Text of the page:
I did once however share a post on a new credit card – I write about budgeting – and I got absolutely slammed on Twitter by someone writing about credit card. Whereas actually I thought it a very ethical, good credit card. So we got into a bit of a debate. I didn’t really enjoy that. It felt uncomfortable.
Yeah. I think it can be hard to defend yourself in a calm manner when people continue to be quite aggressive. How do you draw the line and think, okay the conversation isn’t going in a way where I feel like I can turn it around so I’m going to calmly step away?
Yes, in the end I said, “I’ve really enjoy discussing this with you and I hope I’ve made my point. But I do have to go, I’ve got an appointment!” Which wasn’t completely true but I felt I wasn’t getting any further, and actually I had nothing left to say. So actually it was a good way out rather than, “aaaagh!”, which is what I wanted to say. I kept my dignity!
Yeah! You make your point and you stand up for fairness and reason but ultimately it’s not about winning.
No. Or going on and on and on because something you can’t convince the other person that you’re right. But it’s just important they’ve heard you, perhaps, and you’ve heard them, I think. So yeah, I told a little fib!
And if someone is facing bullying, maybe at school or at work or online and they’re not sure what to do about it, what would be the best steps they can take to defend themselves?
Well the first step would absolutely be to find someone they trust and tell them.
They believe that 80% of all bullying that’s reported actually stops.
Yeah, incredible – a huge amount. But often people don’t say about bullying because they don’t want to get somebody else in trouble, they’re a bit embarrassed that it’s happened to them, they feel self-conscious and they don’t want to cause a scene. However, if they don’t tell, there’s an 80% it won’t stop, so the odds are really in your favor that this unpleasant behaviour will stop. So that would be my first step.
And then my second step would be, is that person cannot and does not help you, you tell someone else. You get their help, because you’re important and you’re worth it and if you saw a friend in that position, you’d want to help, right?
So you need to treat yourself like you would a good friend and be there for yourself, would be there yourself. That’s really important.
When people are having difficult conversations, I tend to notice that they sort of mix up defending their points with defending themselves and that seems to be when personal insults and things can come in.
So what’s a good way to pull the conversation back to the issues rather than allowing it to get personal?
That’s a big question, isn’t it! You see it happen all the time – people get really hurt and upset and feel that they’re being attacked personally.
I think if you’re the person doing the challenging, perhaps don’t use that person’s name, speak in general terms. Talk about how it makes other people feel – rather than saying, “You did this..” say, “This can make people feel such and such”. So be more general thing you did there you know make people feel such that be more generally your speech too so that they don’t individualize it.
If it’s you defending your point, I think it’s really important to focus on the issue in hand and realise you’re not being attacked, your point is being attacked, or your article, or what you presented is what people are challenging.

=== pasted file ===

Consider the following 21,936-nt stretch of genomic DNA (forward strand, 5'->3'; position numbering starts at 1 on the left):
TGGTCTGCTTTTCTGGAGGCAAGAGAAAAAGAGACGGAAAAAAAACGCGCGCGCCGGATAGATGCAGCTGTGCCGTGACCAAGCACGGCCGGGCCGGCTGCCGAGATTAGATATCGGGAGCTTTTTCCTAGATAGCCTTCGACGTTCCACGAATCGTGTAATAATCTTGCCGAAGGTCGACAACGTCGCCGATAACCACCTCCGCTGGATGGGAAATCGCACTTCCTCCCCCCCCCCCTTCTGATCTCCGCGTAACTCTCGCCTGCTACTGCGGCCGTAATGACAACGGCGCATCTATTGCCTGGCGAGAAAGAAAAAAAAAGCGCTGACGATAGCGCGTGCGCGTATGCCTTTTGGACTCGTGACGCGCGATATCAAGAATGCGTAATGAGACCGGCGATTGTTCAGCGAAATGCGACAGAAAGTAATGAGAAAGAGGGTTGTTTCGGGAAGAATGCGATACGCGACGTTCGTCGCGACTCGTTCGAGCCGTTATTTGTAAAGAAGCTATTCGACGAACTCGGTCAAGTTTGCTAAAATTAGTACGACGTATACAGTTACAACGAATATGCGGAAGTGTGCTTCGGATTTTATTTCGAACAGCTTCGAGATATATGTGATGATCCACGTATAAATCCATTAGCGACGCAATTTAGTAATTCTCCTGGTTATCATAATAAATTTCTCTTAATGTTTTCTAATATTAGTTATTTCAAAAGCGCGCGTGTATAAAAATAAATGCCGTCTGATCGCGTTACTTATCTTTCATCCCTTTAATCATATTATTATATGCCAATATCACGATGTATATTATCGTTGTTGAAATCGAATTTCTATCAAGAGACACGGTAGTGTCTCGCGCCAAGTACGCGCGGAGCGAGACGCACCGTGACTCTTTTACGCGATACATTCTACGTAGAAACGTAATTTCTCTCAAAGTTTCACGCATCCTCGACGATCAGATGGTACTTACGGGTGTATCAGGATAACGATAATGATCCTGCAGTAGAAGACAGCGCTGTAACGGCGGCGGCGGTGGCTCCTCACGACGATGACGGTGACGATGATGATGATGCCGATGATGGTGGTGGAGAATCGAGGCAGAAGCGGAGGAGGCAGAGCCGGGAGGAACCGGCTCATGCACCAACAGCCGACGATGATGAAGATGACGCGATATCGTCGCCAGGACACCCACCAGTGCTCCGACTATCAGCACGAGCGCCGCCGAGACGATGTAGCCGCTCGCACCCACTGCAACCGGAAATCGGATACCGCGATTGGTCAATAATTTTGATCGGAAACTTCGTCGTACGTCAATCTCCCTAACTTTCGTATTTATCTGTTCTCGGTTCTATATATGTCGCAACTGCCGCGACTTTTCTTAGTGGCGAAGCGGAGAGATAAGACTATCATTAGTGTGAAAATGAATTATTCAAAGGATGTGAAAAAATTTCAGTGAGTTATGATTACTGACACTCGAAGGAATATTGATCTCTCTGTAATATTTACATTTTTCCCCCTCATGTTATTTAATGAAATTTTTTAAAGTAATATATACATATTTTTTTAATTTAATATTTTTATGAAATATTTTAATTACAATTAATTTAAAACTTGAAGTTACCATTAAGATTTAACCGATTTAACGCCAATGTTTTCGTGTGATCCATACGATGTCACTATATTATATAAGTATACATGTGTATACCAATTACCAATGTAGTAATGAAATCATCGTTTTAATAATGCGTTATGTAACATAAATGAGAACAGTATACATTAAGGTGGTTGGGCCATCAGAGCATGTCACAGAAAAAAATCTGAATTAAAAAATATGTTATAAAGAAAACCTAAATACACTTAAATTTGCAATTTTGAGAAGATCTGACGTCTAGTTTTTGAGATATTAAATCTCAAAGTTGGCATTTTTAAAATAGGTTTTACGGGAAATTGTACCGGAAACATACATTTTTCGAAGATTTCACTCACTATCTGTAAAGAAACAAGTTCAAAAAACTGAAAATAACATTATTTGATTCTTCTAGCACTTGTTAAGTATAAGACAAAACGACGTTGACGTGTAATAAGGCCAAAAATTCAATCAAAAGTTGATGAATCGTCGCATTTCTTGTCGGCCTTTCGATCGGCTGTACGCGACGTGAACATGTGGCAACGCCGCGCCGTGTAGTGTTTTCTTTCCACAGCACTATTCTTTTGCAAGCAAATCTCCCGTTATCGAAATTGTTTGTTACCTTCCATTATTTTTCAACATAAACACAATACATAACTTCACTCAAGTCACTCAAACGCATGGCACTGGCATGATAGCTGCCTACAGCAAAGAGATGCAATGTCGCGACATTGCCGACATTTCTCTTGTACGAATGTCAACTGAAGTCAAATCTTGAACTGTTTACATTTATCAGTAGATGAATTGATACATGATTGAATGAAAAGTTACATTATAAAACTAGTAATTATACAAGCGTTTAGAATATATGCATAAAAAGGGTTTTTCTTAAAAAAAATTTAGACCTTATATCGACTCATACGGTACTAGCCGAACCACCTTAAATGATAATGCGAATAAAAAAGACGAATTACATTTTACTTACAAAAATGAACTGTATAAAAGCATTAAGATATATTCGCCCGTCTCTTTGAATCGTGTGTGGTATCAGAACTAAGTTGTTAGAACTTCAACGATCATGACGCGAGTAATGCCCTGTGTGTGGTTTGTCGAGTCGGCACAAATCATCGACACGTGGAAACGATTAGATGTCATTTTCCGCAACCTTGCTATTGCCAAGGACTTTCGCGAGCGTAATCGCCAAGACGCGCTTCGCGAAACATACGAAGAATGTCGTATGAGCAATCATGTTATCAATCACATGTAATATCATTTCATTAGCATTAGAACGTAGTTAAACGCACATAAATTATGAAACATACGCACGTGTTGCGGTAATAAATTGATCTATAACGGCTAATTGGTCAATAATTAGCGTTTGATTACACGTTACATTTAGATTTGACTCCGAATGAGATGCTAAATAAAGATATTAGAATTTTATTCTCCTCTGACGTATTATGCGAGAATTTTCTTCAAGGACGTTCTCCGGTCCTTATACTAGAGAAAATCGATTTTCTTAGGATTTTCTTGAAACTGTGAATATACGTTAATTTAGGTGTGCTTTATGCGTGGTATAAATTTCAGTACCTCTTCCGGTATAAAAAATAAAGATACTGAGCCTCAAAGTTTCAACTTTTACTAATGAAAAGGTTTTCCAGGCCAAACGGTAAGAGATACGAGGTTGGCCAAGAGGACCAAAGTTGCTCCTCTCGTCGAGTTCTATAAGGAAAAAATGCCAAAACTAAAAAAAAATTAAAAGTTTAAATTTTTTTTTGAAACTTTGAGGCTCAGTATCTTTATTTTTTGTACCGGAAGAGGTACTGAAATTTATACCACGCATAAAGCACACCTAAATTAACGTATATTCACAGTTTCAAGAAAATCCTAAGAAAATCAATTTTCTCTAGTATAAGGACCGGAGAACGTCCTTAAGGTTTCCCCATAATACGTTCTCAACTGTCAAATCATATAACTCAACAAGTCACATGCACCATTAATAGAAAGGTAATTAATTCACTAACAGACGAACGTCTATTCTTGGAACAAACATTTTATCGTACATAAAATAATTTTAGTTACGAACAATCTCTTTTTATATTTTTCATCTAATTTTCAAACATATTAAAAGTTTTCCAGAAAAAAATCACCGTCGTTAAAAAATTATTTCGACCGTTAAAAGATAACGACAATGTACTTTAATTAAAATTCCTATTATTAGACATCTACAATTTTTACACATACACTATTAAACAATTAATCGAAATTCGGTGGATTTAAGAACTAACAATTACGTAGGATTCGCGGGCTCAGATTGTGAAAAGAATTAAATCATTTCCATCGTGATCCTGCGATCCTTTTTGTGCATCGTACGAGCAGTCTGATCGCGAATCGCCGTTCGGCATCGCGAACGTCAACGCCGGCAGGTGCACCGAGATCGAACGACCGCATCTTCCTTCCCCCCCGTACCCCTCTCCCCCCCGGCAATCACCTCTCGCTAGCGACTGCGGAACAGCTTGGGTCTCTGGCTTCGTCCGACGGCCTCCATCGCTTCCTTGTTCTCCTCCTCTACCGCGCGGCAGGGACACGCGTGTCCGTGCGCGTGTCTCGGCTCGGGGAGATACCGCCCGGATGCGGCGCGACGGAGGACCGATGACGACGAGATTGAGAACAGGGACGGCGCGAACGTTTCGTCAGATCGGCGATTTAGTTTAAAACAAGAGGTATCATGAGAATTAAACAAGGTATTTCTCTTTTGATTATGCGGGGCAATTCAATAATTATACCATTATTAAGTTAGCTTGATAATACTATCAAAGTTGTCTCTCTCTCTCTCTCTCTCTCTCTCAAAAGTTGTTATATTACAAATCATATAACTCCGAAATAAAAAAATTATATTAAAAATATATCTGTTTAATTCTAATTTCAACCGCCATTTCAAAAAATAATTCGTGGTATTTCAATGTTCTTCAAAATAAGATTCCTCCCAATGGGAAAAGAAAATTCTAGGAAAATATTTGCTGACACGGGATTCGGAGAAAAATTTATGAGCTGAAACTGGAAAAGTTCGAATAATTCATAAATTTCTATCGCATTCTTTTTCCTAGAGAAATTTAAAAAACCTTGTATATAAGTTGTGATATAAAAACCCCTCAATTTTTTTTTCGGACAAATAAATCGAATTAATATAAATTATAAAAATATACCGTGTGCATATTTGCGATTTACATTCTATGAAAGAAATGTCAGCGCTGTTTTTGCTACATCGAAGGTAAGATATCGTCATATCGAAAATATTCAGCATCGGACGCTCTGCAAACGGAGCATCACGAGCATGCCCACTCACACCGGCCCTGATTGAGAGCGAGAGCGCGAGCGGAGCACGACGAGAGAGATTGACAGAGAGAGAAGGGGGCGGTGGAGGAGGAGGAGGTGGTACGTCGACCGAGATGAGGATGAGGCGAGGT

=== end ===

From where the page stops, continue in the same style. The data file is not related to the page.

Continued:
And be open minded and be prepared to perhaps change your own views because we aren’t always right. I think people really struggle with that. We like to think we are always right and we’re not so sometimes it can be really educational to listen to other people. So I think, keep an open mind.
Yeah absolutely. And I find another good defence is time. So if you’re particularly upset by a comment, the wonderful thing about social media is that you can take your time to reply. There’s no real clock ticking. So, I like to step away and think, well that wasn’t the kindest choice of words, but I shall take a moment and make myself a cup of tea and come back with a kind, measured response instead of, “HOW DARE YOU?”
I think that’s an excellent point. I also think if you write something, perhaps read it over before you send it. Not just for your typos, but to check the emotion level that’s in what you’ve written.
Because in most communication is body language and tone – of course you don’t have that on line, so your words are absolutely critical, aren’t they?
So rereading what you’ve written I think can really help.
Yeah and I think when you’re trying to communicate and you’re passionate about something, it can be quite tempting to put a lot of emotive language in but that can distract from what you’re trying to communicate.
So, for example, when writing to the school for my son, I cut out all the emotional language and just try to focus on the facts, and what we were concerned about. And I think it makes a big difference because then you get heard rather than being hidden by emotions.
Absolutely. And if you can also suggest a way forward, people then feel that you do want to work with them, you’re not just attacking them. So if you say, “perhaps we could meet and discuss this”, or “can you think of a way we could move forward?” or make a suggestion with that, that can also help, I think – being positive and proactive rather than totally negative.
Yeah and I love that because when you hear defence, you might think of shields and fighting and negativity but actually it’s a really positive thing. Defence is about turning things around and making them better. Absolutely, I think love’s the best defence, Emily
A huge thanks to Becky for her words of wisdom, and do check out the full Superblends range for more fantastic flavours.
Is there anyone who has been #HereForYou recently? Let me know in the comments section who you appreciate.
This is a commissioned post for Twinings.